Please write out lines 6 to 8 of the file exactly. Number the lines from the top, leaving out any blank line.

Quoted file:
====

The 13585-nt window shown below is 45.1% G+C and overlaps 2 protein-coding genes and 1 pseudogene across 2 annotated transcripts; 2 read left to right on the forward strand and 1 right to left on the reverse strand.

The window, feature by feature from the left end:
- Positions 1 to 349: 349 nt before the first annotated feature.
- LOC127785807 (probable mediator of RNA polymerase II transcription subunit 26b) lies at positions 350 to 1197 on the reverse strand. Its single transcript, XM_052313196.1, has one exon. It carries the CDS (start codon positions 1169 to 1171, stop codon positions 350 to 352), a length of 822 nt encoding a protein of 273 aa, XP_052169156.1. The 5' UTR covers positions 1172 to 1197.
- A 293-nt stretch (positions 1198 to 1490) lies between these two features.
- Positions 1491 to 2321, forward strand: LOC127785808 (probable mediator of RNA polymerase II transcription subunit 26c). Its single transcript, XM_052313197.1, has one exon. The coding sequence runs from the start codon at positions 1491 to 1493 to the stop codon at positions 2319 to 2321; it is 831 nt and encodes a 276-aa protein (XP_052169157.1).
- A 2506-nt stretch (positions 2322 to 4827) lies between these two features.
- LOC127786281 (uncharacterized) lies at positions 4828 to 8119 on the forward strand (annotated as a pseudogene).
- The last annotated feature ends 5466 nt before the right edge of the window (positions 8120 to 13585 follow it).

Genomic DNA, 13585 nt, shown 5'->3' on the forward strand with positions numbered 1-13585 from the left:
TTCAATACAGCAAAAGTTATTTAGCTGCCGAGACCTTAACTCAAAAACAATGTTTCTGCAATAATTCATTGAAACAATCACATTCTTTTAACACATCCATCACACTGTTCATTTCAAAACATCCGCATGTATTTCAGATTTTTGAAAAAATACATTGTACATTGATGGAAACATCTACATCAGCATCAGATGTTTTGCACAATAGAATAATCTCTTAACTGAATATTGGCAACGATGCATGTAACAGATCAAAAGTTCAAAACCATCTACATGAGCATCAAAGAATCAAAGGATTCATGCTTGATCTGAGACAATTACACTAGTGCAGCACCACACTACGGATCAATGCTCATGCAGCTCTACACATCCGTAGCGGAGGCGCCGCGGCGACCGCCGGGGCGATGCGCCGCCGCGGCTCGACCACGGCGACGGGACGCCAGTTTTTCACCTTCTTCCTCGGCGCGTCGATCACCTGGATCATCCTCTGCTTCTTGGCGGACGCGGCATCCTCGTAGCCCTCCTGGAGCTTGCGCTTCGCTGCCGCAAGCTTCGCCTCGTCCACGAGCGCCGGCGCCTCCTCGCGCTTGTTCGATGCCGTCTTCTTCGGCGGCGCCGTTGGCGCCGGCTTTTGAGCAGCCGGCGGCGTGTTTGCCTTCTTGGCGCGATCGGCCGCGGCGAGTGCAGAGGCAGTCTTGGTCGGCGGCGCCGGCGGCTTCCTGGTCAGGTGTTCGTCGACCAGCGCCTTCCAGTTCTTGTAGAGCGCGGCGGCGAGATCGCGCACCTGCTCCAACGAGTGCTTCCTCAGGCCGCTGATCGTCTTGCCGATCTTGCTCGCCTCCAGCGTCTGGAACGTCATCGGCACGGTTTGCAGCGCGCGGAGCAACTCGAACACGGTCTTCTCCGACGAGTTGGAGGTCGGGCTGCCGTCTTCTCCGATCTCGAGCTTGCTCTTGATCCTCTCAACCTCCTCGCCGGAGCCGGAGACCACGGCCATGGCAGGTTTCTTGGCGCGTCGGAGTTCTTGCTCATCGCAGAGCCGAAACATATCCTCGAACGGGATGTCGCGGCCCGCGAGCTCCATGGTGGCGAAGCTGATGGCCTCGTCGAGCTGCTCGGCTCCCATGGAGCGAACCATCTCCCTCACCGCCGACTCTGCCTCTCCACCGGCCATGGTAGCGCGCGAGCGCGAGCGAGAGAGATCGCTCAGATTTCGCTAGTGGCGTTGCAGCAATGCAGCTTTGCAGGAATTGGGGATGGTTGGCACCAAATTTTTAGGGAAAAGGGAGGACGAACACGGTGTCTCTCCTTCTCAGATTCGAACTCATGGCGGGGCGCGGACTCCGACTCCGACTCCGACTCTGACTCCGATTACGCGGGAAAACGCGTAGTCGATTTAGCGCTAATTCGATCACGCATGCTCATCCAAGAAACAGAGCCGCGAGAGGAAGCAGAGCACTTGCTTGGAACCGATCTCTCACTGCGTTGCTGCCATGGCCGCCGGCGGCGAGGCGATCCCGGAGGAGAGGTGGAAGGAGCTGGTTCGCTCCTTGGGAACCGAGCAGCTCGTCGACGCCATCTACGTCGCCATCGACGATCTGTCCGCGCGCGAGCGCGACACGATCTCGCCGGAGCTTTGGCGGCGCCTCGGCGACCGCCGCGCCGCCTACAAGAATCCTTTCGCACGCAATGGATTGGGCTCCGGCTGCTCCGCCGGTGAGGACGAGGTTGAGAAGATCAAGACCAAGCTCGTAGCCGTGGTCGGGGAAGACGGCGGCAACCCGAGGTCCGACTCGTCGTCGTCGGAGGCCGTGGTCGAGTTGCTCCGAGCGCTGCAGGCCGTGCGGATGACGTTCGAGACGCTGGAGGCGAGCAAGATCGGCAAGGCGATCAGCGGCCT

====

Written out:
- Positions 1491 to 2321, forward strand: LOC127785808 (probable mediator of RNA polymerase II transcription subunit 26c). Its single transcript, XM_052313197.1, has one exon. The coding sequence runs from the start codon at positions 1491 to 1493 to the stop codon at positions 2319 to 2321; it is 831 nt and encodes a 276-aa protein (XP_052169157.1).
- A 2506-nt stretch (positions 2322 to 4827) lies between these two features.
- LOC127786281 (uncharacterized) lies at positions 4828 to 8119 on the forward strand (annotated as a pseudogene).